A Day's Work, A Day's Pay displays the special character of worker-recipient militancy through the words of an organizer: "They like to keep us in check with their big stick of sanctions. I think we've got to keep them in check with the grievance procedure." When CVH refers Jackie Marte to a transitional, non-profit program that actually provides decent resources, dignity, collegiality, leadership training and a job she believes in, activism truly seems its own reward.
A Day's Work concludes with properly mixed emotions and mixed personal and political outcomes. In the end, public policies have not become more humane; the poor have not prevailed. But the film is nevertheless a bracing testament to what activism can accomplish. Nicolau speaks from experience when he suggests that if only all the WEP workers showed up at City Hall, together, objecting to the wretched work conditions they all faced, then the chances for change would be great.
This remarkable film is about mean social policy and the impressive efforts of grassroots organizations to fight back. Documentaries often fail to tell both the human story and the political story. A DAY'S WORK, A DAY'S PAY tells both.
A DAY'S WORK, A DAY'S PAY features workfare participants who refused to take the brutality of welfare reform lying down. Drawing almost exclusively on the typically unheard voices of recipients, this beautiful film offers an amazingly authentic picture of workfare and the people who struggle against it. This compelling story of brave low-income individuals organizing effectively for social change should not be missed.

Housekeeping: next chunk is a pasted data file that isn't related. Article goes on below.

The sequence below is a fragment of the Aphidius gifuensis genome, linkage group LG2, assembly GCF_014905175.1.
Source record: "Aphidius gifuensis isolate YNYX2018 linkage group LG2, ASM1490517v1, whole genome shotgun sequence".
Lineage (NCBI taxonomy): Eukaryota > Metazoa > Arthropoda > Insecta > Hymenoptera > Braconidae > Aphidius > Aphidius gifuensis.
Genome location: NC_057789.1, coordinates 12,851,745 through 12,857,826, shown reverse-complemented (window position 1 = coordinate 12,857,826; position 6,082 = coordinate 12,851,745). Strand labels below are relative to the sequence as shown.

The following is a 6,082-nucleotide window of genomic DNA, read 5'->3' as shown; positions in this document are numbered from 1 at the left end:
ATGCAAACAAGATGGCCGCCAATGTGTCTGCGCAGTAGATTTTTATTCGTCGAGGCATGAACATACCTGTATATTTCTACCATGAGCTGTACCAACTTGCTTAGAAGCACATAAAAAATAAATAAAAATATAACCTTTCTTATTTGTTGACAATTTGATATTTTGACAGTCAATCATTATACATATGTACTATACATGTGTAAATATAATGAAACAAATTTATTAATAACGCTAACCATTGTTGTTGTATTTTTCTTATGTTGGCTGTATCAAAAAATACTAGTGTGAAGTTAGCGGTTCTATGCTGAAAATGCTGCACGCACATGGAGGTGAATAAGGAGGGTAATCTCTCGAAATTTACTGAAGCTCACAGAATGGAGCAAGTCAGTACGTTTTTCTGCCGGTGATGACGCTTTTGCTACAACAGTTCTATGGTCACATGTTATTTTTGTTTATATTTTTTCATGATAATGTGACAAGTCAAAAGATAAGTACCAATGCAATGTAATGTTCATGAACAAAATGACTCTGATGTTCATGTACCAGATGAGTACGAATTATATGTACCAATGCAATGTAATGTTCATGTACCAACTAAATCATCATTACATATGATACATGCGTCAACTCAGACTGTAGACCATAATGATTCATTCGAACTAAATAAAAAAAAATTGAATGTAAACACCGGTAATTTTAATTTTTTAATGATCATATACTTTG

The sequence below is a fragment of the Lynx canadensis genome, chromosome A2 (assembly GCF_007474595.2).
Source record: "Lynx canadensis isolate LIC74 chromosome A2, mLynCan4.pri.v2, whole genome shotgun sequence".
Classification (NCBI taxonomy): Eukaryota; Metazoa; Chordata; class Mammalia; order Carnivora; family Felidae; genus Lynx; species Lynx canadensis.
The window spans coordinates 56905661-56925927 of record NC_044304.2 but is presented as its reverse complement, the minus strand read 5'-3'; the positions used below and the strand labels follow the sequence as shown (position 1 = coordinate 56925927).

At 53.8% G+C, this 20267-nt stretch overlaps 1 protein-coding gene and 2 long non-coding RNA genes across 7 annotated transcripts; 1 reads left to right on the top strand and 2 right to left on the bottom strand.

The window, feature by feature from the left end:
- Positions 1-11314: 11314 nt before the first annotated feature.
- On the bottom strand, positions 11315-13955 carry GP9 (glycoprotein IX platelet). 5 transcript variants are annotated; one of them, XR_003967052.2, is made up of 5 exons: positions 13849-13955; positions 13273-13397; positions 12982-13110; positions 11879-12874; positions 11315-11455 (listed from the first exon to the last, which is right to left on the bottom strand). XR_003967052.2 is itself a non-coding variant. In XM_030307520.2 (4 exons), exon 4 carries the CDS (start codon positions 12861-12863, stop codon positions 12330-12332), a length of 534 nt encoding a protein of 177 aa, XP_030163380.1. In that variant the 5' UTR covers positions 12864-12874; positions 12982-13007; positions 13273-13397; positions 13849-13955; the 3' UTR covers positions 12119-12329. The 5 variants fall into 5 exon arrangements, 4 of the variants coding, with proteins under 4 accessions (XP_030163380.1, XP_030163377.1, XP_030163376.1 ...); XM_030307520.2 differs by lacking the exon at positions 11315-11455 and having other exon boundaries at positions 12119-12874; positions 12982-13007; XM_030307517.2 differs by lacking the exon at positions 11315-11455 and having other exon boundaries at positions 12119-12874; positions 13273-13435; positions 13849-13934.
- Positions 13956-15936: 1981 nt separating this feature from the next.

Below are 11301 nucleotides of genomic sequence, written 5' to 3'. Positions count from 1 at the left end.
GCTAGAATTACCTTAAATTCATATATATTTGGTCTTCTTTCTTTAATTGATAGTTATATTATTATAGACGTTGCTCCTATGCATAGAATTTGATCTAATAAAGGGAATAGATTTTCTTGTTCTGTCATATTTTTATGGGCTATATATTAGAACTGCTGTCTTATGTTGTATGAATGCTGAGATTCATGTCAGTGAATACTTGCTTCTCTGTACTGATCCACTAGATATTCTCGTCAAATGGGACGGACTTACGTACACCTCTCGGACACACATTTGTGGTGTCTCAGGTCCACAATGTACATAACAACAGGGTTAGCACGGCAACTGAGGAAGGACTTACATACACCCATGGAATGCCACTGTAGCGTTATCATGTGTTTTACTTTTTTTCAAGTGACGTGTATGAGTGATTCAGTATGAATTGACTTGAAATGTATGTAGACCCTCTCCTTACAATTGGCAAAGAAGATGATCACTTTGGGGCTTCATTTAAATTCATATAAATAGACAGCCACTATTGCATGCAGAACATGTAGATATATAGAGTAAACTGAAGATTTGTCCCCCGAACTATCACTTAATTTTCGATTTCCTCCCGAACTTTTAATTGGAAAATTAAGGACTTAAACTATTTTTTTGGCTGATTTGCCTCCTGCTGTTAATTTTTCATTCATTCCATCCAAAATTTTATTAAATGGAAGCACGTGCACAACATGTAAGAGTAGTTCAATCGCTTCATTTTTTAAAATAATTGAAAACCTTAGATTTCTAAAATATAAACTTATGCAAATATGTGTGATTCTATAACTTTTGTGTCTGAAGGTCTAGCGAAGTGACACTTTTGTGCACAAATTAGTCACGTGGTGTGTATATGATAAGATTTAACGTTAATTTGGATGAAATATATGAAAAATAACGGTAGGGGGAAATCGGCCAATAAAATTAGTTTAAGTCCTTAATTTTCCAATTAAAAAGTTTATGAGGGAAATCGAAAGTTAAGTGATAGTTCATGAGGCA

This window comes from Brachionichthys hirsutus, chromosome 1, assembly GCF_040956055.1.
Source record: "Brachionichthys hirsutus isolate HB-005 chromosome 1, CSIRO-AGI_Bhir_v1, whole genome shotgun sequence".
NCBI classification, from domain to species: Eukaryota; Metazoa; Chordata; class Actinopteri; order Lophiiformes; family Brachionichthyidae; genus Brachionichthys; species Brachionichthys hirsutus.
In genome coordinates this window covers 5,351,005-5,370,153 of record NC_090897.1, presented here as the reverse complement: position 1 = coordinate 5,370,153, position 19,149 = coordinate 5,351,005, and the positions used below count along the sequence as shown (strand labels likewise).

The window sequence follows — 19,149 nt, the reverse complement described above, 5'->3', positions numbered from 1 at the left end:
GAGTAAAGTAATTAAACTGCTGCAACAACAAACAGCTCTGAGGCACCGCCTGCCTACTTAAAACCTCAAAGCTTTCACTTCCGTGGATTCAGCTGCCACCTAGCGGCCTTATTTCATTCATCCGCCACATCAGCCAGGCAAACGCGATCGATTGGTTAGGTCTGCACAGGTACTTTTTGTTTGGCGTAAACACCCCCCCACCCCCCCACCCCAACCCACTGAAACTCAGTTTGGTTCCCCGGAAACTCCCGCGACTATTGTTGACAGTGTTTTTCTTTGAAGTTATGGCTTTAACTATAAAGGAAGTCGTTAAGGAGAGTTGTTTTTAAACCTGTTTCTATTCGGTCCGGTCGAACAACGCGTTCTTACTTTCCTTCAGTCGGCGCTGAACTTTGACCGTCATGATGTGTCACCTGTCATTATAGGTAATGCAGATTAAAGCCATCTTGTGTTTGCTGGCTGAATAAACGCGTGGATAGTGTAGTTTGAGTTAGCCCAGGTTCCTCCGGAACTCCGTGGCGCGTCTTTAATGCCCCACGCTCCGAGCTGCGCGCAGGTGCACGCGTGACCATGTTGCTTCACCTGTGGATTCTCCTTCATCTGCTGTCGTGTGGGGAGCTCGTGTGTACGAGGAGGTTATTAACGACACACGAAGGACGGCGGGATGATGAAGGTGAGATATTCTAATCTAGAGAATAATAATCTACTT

This powerful film dramatically portrays the real-life impact that law has on human beings. It shows how welfare recipients can be organized to stand up for their rights, and in the process transform themselves from victims of the system to citizens who take control of their lives and futures.
A DAY'S WORK, A DAY'S PAY is a beautifully crafted and moving film of the struggles of welfare recipients in New York City as they confront oppressive administrative practices and inadequate economic assistance. I have shown it to my Graduate Social Work students in "Social Policy" and undergraduate students in the Liberal Education course "Race, Class and Gender in the United States". Both groups were stimulated to participate in concerned and critical discussions.